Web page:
> Spec Lead(s) are the same, that is not necessary, especially if the old
> ones moved on or can't do this any more right now.
> > HTH,
> > Werner
> >
> >
> > On Thu, Jul 3, 2014 at 5:00 PM, Kito Mann <kito-public at virtua.com>
> wrote:
> > My $0.02 is that it's worth the effort to evolve JSR-330 for the
> community as a whole. I've been on projects where they tend to use those
> annotations even in a CDI environment, and it makes it much easier to
> switch between Spring and CDI if necessary.
> >
> >
> > On Wed, Jul 2, 2014 at 4:43 PM, Antoine Sabot-Durand <
> antoine at sabot-durand.net> wrote:
> > Hi all,
> >
> > Since the first mention of CDI 2.0 preparation work, we've received a
> lot of comment about JSR 330 evolution. With the release of the proposal
> draft yesterday, this topic came up again. So let me give my point of view
> on this subject to have an open discussion here.
> >
> > When we started to discuss about modularity with Pete in last november,
> my first idea was to go see what we could add in JSR 330 to make it a true
> specification that could be the first module of CDI. My idea at that time
> was to discuss with JSR 330 owner to see if we could bring basic concept we
> have in CDI to AtInject spec. In my mind the main features would have been:
> >  - Enhance the javax.inject.Provider<T> interface to bring it at the
> same level than javax.enterprise.inject.Instance<T>. That would have
> included support for AnnotationLiteral and TypeLiteral as well
> >  - Add a Container interface (a very light BeanManger) in JSR 330 to be
> able to resolve beans instance from outside managed beans
> >  - Add a mechanism to get this Container from non managed beans (like we
> get access to BeanManager from JNDI or CDI class)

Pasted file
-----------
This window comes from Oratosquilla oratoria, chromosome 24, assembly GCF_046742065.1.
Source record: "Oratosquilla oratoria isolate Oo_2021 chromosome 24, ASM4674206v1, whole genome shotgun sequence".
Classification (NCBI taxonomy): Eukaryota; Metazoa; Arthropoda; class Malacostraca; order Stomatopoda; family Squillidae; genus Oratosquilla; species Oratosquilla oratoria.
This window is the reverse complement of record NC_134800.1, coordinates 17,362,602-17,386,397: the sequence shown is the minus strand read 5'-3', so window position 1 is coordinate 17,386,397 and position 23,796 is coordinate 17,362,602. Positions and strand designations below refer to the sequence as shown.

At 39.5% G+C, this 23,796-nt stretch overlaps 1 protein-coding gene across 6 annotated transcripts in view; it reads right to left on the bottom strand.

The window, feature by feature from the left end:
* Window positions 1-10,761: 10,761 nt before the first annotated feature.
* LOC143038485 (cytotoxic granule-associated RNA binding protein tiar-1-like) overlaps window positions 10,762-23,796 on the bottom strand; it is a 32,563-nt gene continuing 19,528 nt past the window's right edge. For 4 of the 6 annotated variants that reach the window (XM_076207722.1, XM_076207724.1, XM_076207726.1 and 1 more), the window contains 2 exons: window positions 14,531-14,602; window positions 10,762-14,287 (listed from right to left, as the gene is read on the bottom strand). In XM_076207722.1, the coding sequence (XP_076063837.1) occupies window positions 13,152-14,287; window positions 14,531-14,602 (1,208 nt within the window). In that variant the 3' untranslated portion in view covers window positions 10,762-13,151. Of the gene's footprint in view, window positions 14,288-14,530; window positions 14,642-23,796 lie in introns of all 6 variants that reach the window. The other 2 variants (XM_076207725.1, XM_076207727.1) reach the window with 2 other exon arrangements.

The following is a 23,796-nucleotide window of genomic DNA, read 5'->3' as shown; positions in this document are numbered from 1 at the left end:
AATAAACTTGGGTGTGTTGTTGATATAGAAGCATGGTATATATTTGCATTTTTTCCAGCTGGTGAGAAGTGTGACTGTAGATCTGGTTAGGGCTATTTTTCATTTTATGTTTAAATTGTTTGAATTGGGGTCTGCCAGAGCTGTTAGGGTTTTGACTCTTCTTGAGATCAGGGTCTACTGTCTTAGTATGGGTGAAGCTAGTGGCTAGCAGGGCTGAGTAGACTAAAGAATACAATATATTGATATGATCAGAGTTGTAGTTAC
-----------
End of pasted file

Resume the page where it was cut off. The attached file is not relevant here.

> >
> > At that time, I contacted Bob Lee without success (didn’t tried Pivotal
> since I don’t have contact there). I checked with JCP what could be done if
> we’d like to see an evolution of JSR 330 and the owner doesn’t care, there
> seems to have solutions but I let it aside since we were in the middle of
> CDI 1.2 MR at that time.
> >
> > Today I’m a bit torn about this point. Working on opening JSR 330 could
> be like opening pandora box, since I see 2 scenarios :
> >
> > 1) former JSR 330 owners wake up and are ok to get for a new spec
> version they lead:
> > Knowing the history of JSR 330 vs JSR 299 I’m not sure everything we’d
> need would be heard and even if the people leading this would be
> cooperative, a lot of discussion and negotiation would be needed to be sure
> that this new AtInject wouldn’t contain features incompatible with CDI. So
> it’d be very time consuming with no guarantee to get what we’d need at the
> end.
> >
> > 2) former JSR 330 owner don’t mind others take ownership of their spec
> to enhance it and we (Red Hat) are the one to take this ownership to secure
> CDI:
> > The best solution to minimize risk. But leading a new specification is a
> lot more work than just deciding that we have a specific basic inject «
> part » in  CDI 2.0. Leading a spec is very time consuming, so it could be
> better on the paper but will impact CDI 2.0 new features.
> >
> > To sum up, as a Java EE user (like I have been for 10 years) I’d be
> happy to see this (scenario 2), but as CDI spec lead I fear that it could
> lead us in a trap (going to scenario 1 or consuming precious time on
> AtInject+1 instead of CDI 2.0)
> >
> > Your input, solutions or comment would be appreciated on this point.
> >
> > Antoine
> >
> >
> >